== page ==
k-means somewhat arbitrarily split the T cells (cells with high proportions of topics 5 and 6) into clusters 1 and 3. Therefore, we merge these two clusters:

```
clusters[clusters == 3] <- 1
clusters <- factor(clusters)
```

We have found that visual inspection of the clusters followed by manual refinement is often be needed to get the “right” clustering.

Now we can label the clusters by these cell types in the plot. (Noting that this labeling is usually not possible until downstream analyses have been performed.)

```
levels(clusters) <- c("T","CD14+","B","CD34+","NK")
structure_plot(fit,topics = 1:6,colors = topic_colors,gap = 25,
grouping = clusters)
```

It is also sometimes helpful to visualize the structure in PCA plots which show the projection of the cells onto PCs of the topic proportions:

```
cluster_colors <- c("gold","forestgreen","dodgerblue","darkmagenta","skyblue")
pca_plot(fit,fill = clusters) +
scale_fill_manual(values = cluster_colors)
```

When there are many overlapping points, plotting the *density*
can sometimes show the clusters more clearly:

`pca_hexbin_plot(fit,bins = 24)`

In Part 1, we performed a DE analysis using the topic model.

`de <- pbmc_facs$de`

When the volcano plot shows many overlapping differentially expressed
genes, it can be helpful to explore the results interactively. The
function `volcano_plotly`

creates an *interactive volcano
plot* that can be viewed in a Web browser. For example, here is an
interactive volcano plot for the T cells topic:

```
genes <- pbmc_facs$genes
p <- volcano_plotly(de,k = 6,file = "volcano_plot_t_cells.html",
labels = genes$symbol,ymax = 100)
```

This call creates a new file `volcano_plot_t_cells.html`

.
The interactive volcano plot can also be viewed here,
or by calling `print(p)`

in R.

This is the version of R and the packages that were used to generate these results.

```
sessionInfo()
# R version 3.6.2 (2019-12-12)
# Platform: x86_64-apple-darwin15.6.0 (64-bit)
# Running under: macOS Catalina 10.15.7
#
# Matrix products: default
# BLAS: /Library/Frameworks/R.framework/Versions/3.6/Resources/lib/libRblas.0.dylib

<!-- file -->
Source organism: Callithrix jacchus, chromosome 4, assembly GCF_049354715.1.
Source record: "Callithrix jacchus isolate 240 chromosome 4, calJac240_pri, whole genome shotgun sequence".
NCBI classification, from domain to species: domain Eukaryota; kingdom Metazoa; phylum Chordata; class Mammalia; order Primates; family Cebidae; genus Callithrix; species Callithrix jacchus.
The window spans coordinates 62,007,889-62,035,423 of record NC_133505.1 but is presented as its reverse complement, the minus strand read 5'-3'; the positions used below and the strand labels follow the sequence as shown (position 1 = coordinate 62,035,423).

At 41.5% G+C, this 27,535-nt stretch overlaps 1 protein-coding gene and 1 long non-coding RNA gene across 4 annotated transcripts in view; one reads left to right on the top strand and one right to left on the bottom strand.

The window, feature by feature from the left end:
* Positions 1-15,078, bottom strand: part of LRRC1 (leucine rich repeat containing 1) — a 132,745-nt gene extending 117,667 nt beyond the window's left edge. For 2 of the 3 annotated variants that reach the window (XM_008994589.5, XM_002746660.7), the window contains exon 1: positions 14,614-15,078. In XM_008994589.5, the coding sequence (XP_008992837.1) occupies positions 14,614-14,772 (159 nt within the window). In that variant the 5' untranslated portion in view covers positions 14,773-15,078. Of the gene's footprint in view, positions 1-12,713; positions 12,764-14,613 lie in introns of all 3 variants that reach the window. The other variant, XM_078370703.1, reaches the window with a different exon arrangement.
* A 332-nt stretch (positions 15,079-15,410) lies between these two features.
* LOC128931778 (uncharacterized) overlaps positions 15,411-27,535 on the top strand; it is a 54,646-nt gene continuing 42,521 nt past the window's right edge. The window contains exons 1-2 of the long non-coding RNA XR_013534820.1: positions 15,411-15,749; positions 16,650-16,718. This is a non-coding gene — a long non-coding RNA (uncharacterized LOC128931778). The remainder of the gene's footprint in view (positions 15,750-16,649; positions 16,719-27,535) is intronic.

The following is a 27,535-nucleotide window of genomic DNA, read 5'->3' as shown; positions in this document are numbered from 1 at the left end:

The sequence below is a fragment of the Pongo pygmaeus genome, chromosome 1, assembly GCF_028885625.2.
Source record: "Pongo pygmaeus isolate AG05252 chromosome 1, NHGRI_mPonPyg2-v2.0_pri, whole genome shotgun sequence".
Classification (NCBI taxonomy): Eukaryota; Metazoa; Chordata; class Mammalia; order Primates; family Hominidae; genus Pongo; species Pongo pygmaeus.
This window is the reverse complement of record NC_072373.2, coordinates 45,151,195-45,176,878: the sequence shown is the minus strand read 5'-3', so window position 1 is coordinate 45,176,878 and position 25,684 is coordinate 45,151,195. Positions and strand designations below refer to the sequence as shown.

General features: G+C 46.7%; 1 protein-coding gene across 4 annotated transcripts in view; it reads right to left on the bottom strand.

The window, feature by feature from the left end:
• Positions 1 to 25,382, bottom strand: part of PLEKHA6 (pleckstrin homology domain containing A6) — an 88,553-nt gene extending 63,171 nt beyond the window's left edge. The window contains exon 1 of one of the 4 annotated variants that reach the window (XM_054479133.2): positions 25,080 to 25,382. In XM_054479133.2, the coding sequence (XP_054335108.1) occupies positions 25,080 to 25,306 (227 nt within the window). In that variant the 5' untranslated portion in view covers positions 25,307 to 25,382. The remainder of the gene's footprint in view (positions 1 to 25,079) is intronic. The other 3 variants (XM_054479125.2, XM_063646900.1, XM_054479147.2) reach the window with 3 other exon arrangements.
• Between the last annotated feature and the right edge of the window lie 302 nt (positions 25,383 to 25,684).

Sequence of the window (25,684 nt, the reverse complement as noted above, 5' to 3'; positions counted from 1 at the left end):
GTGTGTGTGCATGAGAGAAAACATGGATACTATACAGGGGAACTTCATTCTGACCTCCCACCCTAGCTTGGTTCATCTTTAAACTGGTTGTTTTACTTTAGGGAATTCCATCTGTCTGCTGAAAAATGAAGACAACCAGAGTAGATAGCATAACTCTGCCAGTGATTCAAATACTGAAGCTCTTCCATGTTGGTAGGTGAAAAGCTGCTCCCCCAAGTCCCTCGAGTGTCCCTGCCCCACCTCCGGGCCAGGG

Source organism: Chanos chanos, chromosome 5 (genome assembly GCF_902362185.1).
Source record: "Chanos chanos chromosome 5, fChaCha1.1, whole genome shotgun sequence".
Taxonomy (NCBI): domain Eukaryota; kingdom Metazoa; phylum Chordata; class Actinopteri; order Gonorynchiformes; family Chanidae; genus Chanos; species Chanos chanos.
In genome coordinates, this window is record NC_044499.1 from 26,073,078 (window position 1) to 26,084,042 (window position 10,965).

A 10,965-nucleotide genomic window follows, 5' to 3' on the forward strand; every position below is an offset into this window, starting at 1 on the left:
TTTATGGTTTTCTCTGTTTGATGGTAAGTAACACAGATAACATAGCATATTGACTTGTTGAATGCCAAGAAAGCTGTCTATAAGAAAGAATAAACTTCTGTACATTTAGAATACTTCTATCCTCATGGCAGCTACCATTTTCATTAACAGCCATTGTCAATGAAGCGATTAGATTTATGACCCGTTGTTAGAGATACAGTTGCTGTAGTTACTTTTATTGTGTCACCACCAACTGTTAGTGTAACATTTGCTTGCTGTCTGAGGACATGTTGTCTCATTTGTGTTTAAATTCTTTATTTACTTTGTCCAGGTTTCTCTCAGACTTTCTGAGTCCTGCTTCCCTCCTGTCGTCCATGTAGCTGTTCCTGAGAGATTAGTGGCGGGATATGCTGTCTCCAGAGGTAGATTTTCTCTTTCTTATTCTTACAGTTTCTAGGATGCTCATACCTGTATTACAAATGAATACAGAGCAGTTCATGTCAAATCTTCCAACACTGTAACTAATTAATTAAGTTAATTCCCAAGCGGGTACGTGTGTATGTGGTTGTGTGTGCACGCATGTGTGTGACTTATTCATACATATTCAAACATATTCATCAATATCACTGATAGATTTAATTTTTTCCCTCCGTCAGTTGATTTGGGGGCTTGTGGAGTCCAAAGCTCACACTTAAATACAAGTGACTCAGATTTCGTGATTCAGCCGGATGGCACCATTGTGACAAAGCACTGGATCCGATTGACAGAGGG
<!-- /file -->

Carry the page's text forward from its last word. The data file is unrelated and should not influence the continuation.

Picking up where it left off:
# LAPACK: /Library/Frameworks/R.framework/Versions/3.6/Resources/lib/libRlapack.dylib
#
# locale:
# [1] en_US.UTF-8/en_US.UTF-8/en_US.UTF-8/C/en_US.UTF-8/en_US.UTF-8
#
# attached base packages:
# [1] stats graphics grDevices utils datasets methods base
#
# other attached packages:
# [1] cowplot_1.1.1 ggplot2_3.3.6 fastTopics_0.6-150 Matrix_1.2-18
#
# loaded via a namespace (and not attached):
# [1] mcmc_0.9-6 fs_1.5.2 progress_1.2.2 httr_1.4.2
# [5] rprojroot_1.3-2 tools_3.6.2 backports_1.1.5 bslib_0.3.1
# [9] utf8_1.1.4 R6_2.4.1 irlba_2.3.3 uwot_0.1.10
# [13] DBI_1.1.0 lazyeval_0.2.2 colorspace_1.4-1 withr_2.5.0
# [17] tidyselect_1.1.1 prettyunits_1.1.1 compiler_3.6.2 cli_3.5.0
# [21] quantreg_5.54 SparseM_1.78 desc_1.2.0 plotly_4.10.1
# [25] labeling_0.3 sass_0.4.0 scales_1.1.0 SQUAREM_2017.10-1
# [29] hexbin_1.28.0 quadprog_1.5-8 pbapply_1.5-1 pkgdown_2.0.2
# [33] mixsqp_0.3-46 systemfonts_1.0.2 stringr_1.4.0 digest_0.6.23
# [37] rmarkdown_2.11 MCMCpack_1.4-5 pkgconfig_2.0.3 htmltools_0.5.4
# [41] fastmap_1.1.0 invgamma_1.1 highr_0.8 htmlwidgets_1.6.1
# [45] rlang_1.0.6 shiny_1.7.4 jquerylib_0.1.4 generics_0.0.2
# [49] farver_2.0.1 jsonlite_1.7.2 crosstalk_1.0.0 dplyr_1.0.7
# [53] magrittr_2.0.1 Rcpp_1.0.8 munsell_0.5.0 fansi_0.4.0
# [57] lifecycle_1.0.3 stringi_1.4.3 yaml_2.2.0 MASS_7.3-51.4
# [61] Rtsne_0.15 grid_3.6.2 promises_1.1.0 parallel_3.6.2
# [65] ggrepel_0.9.1 crayon_1.4.1 lattice_0.20-38 hms_1.1.0
# [69] knitr_1.37 pillar_1.6.2 glue_1.4.2 evaluate_0.14
# [73] data.table_1.12.8 RcppParallel_5.1.5 httpuv_1.5.2 vctrs_0.3.8
# [77] MatrixModels_0.4-1 gtable_0.3.0 purrr_0.3.4 tidyr_1.1.3
# [81] assertthat_0.2.1 ashr_2.2-54 xfun_0.29 mime_0.8
# [85] xtable_1.8-4 later_1.0.0 coda_0.19-3 ragg_0.3.1
# [89] viridisLite_0.3.0 truncnorm_1.0-8 tibble_3.1.3 memoise_1.1.0
# [93] ellipsis_0.3.2
```